I would say a constant challenge that I’ve faced since I got into creative church ministry has been how to handle the isolation that inevitably comes with it. When I was hired on as a designer for my church, it was the first position of its kind, and I had to hold my own as a lone creative in a very left-brained staff culture. I was forced to look outside for design inspiration and community. Again, when I launched out on my own and started my own freelance design business, I faced the isolation in an even deeper way, with no co-workers of any kind. What has sustained me through the ups and downs of creating in isolation is having an online community of fellow artists and designers that are working in similar situations and facing similar challenges. The group I’ve found has become my family in a lot of ways. We pick each others’ brains for design tips and offer honest feedback for what we’re working on, but we also make each other laugh, support one another through tragedy, and share our vulnerabilities. To me this group is indispensable because it’s beyond anything I ever had to give up by going into solo creative ministry.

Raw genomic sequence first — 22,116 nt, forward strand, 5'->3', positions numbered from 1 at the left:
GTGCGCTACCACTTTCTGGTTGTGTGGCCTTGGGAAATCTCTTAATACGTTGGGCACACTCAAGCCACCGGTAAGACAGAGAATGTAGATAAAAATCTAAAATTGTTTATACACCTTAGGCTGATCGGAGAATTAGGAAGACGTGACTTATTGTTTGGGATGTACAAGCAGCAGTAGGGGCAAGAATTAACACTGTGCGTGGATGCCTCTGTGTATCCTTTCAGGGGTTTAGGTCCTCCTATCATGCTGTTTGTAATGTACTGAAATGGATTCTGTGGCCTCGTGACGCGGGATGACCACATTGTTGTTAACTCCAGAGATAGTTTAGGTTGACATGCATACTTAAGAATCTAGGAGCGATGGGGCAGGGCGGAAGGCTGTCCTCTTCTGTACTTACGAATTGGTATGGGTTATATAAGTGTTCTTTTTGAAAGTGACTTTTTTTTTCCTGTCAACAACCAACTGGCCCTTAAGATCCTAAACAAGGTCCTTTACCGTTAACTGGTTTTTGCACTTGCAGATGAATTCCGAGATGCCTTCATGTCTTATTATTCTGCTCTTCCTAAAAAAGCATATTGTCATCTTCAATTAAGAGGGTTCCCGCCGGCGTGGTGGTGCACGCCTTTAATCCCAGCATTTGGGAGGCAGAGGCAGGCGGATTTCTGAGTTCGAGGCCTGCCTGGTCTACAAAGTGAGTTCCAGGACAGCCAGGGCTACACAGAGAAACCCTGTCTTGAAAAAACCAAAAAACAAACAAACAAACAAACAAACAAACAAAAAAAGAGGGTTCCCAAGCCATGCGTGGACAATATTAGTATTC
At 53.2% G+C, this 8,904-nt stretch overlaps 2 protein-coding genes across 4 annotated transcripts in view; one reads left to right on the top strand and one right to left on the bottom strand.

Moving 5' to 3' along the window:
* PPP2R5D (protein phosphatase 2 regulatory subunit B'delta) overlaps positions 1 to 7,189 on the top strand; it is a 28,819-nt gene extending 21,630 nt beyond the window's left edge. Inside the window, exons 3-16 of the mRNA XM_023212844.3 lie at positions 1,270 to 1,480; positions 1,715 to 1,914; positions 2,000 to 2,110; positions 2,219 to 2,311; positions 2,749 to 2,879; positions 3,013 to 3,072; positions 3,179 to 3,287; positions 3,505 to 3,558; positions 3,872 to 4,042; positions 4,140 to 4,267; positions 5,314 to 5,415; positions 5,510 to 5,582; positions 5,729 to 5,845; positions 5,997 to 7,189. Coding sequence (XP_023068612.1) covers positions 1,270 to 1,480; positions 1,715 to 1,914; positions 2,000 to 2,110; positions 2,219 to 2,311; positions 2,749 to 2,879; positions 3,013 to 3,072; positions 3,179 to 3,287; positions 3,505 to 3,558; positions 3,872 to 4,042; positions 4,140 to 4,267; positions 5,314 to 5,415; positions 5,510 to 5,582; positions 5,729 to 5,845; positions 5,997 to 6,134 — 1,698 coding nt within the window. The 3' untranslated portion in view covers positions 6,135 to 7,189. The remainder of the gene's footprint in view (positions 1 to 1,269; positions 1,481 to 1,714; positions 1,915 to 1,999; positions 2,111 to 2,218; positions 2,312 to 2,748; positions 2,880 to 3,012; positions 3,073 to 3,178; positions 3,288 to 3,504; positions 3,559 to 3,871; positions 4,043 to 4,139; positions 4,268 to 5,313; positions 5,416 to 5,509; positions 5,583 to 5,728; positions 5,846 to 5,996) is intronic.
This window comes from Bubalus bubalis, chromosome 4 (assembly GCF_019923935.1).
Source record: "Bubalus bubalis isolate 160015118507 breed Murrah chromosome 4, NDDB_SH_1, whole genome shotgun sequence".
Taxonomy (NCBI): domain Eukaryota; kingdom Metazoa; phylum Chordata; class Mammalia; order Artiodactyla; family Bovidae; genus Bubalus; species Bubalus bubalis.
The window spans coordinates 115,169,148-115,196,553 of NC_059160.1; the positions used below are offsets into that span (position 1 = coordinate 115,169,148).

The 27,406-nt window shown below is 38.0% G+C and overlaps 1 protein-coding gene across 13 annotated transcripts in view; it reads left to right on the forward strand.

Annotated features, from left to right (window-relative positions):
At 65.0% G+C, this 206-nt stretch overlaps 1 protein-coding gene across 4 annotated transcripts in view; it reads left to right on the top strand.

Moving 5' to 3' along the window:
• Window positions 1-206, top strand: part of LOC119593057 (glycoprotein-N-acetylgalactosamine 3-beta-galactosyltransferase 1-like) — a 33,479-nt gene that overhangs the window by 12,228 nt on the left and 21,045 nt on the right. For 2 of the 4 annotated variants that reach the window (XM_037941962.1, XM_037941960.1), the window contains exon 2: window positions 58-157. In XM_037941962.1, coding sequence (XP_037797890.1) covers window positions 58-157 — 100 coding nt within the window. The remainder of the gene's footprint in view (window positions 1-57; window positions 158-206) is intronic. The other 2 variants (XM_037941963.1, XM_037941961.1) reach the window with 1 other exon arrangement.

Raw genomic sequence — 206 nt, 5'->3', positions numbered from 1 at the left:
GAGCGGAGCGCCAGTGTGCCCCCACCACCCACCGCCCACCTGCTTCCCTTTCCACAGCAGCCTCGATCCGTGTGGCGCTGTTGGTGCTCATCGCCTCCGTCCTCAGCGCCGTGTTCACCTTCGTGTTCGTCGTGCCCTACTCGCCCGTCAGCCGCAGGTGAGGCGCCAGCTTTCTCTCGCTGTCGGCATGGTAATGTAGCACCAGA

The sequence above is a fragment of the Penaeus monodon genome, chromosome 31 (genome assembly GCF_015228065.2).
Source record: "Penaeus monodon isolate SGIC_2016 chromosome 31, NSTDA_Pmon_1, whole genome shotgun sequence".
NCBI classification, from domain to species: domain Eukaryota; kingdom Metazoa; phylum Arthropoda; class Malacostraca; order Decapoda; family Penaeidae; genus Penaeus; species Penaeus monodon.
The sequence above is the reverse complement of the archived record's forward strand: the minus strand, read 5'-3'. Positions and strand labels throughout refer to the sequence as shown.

The truth behind design is that the work sucks until you put that final 10% of effort into it. Seriously, it's often the final details or fine-tuning or revision that pushes the design from mediocre to great.

What has sustained me through the ups and downs of creating in isolation is having an online community of fellow artists and designers that are working in similar situations and facing similar challenges.

Describe your work/life balance: